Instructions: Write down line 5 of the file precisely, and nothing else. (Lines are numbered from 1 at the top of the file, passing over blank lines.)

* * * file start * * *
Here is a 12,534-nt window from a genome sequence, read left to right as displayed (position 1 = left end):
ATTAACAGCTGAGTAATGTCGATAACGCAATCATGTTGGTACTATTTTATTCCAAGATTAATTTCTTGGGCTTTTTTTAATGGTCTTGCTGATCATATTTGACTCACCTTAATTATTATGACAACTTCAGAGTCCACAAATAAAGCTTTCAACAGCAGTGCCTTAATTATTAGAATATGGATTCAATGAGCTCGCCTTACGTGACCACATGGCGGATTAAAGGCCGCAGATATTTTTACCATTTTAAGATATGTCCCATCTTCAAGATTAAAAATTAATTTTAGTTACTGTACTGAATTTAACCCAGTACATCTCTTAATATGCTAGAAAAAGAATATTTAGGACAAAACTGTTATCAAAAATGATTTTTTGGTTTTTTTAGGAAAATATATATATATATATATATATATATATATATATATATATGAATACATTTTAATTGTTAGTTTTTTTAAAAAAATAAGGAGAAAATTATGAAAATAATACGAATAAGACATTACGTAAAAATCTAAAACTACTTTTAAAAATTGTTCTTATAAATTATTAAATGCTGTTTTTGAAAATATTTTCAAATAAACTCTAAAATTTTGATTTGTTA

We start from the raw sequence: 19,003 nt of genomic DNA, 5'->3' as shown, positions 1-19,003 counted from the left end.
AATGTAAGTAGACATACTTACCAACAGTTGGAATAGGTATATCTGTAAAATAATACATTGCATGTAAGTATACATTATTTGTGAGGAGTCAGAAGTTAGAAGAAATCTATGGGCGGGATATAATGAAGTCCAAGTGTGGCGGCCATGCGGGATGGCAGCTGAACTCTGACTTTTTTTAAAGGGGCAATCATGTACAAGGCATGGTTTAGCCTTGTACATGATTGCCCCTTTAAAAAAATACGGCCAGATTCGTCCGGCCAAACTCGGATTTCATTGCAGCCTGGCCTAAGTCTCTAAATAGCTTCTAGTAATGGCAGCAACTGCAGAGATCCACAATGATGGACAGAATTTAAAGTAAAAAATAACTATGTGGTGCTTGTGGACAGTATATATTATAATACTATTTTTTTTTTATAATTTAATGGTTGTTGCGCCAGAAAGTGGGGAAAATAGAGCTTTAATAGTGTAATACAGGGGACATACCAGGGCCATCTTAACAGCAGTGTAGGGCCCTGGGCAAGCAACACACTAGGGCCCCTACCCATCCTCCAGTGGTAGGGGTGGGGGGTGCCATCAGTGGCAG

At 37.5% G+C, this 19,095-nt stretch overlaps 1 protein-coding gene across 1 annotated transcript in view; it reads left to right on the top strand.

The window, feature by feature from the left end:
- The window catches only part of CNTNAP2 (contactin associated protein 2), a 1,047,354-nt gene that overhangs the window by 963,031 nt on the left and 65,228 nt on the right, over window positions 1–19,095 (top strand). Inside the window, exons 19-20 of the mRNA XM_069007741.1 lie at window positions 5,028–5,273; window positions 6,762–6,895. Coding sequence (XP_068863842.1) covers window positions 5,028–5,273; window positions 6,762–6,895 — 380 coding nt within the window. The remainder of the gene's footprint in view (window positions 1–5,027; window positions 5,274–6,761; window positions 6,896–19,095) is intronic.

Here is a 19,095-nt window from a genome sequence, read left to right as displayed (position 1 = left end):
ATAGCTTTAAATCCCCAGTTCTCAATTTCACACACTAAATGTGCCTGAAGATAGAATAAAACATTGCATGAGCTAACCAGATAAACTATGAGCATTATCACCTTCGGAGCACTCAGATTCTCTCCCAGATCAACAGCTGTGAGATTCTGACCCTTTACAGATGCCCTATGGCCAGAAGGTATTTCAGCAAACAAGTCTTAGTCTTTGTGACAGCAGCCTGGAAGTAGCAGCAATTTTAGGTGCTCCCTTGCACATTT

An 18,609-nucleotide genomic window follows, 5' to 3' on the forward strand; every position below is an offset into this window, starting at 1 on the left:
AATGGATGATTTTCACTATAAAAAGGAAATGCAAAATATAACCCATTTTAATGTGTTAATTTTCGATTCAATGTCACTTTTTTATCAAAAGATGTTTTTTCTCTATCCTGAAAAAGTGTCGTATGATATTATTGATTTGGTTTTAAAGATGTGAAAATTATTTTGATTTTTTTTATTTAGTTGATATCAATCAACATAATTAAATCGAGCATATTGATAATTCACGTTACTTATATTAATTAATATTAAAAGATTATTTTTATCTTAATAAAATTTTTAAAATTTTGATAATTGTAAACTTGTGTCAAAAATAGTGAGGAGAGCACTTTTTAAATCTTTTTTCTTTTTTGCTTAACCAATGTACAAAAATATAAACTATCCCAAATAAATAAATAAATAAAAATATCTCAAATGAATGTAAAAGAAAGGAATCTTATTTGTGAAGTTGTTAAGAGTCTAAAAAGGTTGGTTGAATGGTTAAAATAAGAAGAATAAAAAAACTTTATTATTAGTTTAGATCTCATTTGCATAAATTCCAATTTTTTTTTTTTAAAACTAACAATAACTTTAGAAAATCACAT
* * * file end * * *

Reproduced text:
At 37.5% G+C, this 19,095-nt stretch overlaps 1 protein-coding gene across 1 annotated transcript in view; it reads left to right on the top strand.